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Male and female circumcision associated with prevalent HIV infection in virgins and adolescents in Kenya, Lesotho and Tanzania

Ann Epidemiol. 2007 Mar;17(3):217.26.

Male and female circumcision associated with prevalent HIV infection in virgins and adolescents in Kenya, Lesotho and Tanzania

Brewer DD, Potterat JJ, Roberts Jr, Brody S

Interdisciplinary Scientific Research, Seattle, WA 98115, USA. Via www.interscientific.net/contact.html

ABSTRACT

PURPOSE:

Remarkable proportions of self-reported virgins and adolescents in eastern and southern Africa are infected with HIV, yet non-sexual routes of transmission have not been systematically investigated in such persons. Many observers in this region have recognized the potential for HIV transmission through unhygienic circumcision procedures. We assessed the relation between male and female circumcision (genital cutting) and prevalent HIV infection in Kenyan, Lesothoan, and Tanzanian virgins and adolescents.

METHODS:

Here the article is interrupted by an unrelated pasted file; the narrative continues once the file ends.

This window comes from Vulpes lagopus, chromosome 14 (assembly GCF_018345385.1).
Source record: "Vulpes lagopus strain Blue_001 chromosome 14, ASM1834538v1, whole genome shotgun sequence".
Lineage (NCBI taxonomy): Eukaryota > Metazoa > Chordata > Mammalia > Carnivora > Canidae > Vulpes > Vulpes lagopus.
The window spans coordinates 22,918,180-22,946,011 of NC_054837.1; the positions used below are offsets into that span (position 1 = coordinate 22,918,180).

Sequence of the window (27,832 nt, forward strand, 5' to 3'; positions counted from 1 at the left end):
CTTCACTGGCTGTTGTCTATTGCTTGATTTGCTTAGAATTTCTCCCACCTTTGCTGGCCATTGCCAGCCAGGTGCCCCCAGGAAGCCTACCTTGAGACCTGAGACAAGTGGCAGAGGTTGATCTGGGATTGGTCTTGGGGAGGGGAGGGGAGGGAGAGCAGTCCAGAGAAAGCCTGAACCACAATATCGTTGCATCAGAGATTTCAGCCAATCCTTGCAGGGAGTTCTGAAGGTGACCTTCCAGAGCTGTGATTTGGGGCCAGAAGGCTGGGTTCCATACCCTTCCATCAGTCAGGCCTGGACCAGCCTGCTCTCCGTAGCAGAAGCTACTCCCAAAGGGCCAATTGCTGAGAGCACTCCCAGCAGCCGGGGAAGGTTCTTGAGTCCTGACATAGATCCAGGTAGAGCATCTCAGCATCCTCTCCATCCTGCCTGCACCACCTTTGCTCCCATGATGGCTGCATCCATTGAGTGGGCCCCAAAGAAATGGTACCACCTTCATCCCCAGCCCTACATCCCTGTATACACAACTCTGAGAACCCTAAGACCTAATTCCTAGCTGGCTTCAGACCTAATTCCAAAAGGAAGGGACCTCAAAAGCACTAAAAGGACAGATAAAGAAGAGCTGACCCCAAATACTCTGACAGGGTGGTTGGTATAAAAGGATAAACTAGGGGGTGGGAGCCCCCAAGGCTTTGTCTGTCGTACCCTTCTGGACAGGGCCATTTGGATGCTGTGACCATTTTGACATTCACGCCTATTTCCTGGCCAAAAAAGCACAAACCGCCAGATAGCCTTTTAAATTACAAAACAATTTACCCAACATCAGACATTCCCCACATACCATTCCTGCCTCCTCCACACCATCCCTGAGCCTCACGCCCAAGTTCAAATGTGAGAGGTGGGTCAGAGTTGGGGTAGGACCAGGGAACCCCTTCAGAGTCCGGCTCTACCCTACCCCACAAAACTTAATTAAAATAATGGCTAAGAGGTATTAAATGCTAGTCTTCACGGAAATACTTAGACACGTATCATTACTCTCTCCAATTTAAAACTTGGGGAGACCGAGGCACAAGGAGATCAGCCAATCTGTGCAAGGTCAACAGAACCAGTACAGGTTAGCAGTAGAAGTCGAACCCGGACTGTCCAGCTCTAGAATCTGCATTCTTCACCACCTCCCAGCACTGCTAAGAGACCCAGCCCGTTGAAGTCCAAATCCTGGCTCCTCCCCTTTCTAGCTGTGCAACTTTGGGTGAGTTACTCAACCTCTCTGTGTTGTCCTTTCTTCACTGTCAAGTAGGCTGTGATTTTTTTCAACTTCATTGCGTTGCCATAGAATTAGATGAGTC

We analyzed data from recent cross-sectional national probability sample surveys of adolescents and adults in households, focusing on populations in which circumcision was common and usually occurred in puberty or later.

RESULTS:

Circumcised male and female virgins were substantially more likely to be HIV infected than uncircumcised virgins (Kenyan females: 3.2% vs. 1.4%, odds ratio [OR] = 2.38; Kenyan males: 1.8% vs. 0%, OR undefined; Lesothoan males: 6.1% vs. 1.9%, OR 3.36; Tanzanian males: 2.9% vs. 1.0%, OR 2.99; weighted mean phi correlation = 0.07, 95% confidence interval, 0.03 to 0.11). Among adolescents, regardless of sexual experience, circumcision was just as strongly associated with prevalent HIV infection. However, uncircumcised adults were more likely to be HIV positive than circumcised adults. Self-reported sexual experience was independently related to HIV infection in adolescent Kenyan females, but was unrelated to HIV infection in adolescent Kenyan, Lesothoan, and Tanzanian males.